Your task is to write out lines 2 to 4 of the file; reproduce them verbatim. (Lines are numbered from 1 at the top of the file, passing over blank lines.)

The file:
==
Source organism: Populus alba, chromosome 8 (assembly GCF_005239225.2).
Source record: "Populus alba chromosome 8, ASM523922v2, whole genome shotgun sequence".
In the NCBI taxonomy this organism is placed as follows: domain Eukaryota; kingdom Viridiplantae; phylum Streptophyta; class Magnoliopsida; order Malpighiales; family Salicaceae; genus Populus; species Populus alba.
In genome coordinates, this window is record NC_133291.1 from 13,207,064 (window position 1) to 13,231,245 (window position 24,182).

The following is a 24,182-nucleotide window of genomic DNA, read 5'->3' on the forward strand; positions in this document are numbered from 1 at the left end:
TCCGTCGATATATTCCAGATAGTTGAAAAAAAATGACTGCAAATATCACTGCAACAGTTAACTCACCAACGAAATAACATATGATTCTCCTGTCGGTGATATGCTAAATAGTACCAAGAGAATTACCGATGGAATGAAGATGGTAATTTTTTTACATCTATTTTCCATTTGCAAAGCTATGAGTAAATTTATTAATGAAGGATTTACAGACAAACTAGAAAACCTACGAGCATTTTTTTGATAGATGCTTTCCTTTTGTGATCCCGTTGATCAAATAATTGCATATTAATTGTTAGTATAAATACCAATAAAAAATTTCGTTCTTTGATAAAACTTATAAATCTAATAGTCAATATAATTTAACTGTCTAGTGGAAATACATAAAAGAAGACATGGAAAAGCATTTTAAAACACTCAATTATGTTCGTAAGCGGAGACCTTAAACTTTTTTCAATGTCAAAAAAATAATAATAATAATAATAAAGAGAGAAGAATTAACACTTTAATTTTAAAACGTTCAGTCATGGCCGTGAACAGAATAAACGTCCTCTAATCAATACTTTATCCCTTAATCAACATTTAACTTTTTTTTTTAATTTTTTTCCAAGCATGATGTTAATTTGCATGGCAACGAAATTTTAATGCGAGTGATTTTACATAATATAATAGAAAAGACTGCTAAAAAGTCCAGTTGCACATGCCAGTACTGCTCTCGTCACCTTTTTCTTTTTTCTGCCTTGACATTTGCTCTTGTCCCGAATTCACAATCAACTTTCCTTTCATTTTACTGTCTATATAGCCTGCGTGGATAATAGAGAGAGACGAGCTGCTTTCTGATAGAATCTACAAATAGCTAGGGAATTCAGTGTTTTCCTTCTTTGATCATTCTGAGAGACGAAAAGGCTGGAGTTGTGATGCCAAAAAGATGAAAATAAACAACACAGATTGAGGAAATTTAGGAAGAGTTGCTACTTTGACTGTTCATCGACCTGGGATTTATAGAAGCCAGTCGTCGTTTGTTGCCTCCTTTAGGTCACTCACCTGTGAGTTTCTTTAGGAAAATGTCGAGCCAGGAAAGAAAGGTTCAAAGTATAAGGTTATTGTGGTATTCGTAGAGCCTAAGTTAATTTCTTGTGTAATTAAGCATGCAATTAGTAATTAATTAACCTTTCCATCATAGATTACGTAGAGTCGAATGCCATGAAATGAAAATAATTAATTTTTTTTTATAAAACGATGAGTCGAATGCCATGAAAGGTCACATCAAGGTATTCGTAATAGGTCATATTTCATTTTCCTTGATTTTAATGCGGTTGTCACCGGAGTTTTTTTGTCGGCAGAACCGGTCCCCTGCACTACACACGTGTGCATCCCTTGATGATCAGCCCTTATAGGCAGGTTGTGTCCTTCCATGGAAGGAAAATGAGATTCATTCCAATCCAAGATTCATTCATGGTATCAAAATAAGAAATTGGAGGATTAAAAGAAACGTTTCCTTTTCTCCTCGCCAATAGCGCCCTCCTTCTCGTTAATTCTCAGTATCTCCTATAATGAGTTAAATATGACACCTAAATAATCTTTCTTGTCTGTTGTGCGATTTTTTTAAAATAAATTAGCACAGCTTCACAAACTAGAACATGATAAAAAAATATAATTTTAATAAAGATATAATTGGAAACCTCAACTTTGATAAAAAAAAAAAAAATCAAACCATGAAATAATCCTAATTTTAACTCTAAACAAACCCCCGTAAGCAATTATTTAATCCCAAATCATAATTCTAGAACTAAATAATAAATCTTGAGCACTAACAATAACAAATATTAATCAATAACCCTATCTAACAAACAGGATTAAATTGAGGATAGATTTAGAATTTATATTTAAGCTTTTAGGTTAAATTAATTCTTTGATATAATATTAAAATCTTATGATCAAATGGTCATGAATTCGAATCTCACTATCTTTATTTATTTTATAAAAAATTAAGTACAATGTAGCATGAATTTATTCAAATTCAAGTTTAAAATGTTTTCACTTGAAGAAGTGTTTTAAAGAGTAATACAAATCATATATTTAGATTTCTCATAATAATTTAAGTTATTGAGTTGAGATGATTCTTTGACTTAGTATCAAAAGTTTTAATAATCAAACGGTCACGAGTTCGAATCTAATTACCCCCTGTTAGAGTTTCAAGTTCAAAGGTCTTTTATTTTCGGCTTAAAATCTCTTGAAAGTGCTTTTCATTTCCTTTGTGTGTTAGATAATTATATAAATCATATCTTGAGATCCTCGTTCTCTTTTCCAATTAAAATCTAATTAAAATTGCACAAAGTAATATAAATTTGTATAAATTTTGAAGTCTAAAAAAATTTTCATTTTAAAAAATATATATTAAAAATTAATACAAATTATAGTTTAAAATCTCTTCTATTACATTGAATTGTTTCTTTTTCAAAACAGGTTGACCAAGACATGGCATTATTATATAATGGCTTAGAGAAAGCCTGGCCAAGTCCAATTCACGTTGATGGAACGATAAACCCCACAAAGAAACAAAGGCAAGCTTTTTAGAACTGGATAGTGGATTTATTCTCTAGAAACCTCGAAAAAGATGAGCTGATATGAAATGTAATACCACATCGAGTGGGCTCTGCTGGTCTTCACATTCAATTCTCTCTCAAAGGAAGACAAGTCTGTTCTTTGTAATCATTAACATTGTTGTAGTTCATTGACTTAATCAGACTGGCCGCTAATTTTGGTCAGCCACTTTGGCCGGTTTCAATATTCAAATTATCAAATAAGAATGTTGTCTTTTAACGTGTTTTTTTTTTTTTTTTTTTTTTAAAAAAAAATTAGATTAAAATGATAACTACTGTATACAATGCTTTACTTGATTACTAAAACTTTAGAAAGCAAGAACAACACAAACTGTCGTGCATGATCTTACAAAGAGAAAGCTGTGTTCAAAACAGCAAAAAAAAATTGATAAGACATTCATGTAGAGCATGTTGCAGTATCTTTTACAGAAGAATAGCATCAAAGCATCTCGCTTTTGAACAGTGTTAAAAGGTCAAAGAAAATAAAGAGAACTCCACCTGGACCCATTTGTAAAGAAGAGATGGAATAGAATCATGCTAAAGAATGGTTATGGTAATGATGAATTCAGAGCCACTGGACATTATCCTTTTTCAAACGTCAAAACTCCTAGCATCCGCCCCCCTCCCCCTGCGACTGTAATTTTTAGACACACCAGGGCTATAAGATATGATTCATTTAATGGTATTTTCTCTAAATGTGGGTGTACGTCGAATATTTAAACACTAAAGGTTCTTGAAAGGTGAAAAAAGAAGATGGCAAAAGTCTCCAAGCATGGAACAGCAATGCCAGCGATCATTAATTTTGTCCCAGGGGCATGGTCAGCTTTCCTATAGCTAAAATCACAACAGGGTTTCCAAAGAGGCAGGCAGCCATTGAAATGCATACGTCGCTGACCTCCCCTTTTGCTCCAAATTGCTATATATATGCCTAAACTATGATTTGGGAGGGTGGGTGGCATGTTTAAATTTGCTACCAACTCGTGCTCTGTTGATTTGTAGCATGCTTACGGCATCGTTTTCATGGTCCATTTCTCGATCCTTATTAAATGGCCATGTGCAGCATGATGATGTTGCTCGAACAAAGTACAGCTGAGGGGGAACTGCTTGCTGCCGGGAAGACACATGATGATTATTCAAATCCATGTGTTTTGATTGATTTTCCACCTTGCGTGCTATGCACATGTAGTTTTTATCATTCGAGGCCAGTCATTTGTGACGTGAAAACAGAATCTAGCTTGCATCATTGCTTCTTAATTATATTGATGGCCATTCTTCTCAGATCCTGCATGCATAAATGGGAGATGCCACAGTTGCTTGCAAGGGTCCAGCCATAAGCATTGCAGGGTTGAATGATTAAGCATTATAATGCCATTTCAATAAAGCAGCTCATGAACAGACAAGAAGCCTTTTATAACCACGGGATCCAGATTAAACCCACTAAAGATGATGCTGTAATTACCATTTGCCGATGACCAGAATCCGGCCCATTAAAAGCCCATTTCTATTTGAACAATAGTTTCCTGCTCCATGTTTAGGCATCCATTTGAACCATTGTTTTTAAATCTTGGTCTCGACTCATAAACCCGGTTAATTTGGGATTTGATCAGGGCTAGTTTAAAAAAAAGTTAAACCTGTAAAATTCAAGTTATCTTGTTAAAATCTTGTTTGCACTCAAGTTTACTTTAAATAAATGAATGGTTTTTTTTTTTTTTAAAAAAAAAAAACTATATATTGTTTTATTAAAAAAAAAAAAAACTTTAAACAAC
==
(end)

Source record: "Populus alba chromosome 8, ASM523922v2, whole genome shotgun sequence".
In the NCBI taxonomy this organism is placed as follows: domain Eukaryota; kingdom Viridiplantae; phylum Streptophyta; class Magnoliopsida; order Malpighiales; family Salicaceae; genus Populus; species Populus alba.
In genome coordinates, this window is record NC_133291.1 from 13,207,064 (window position 1) to 13,231,245 (window position 24,182).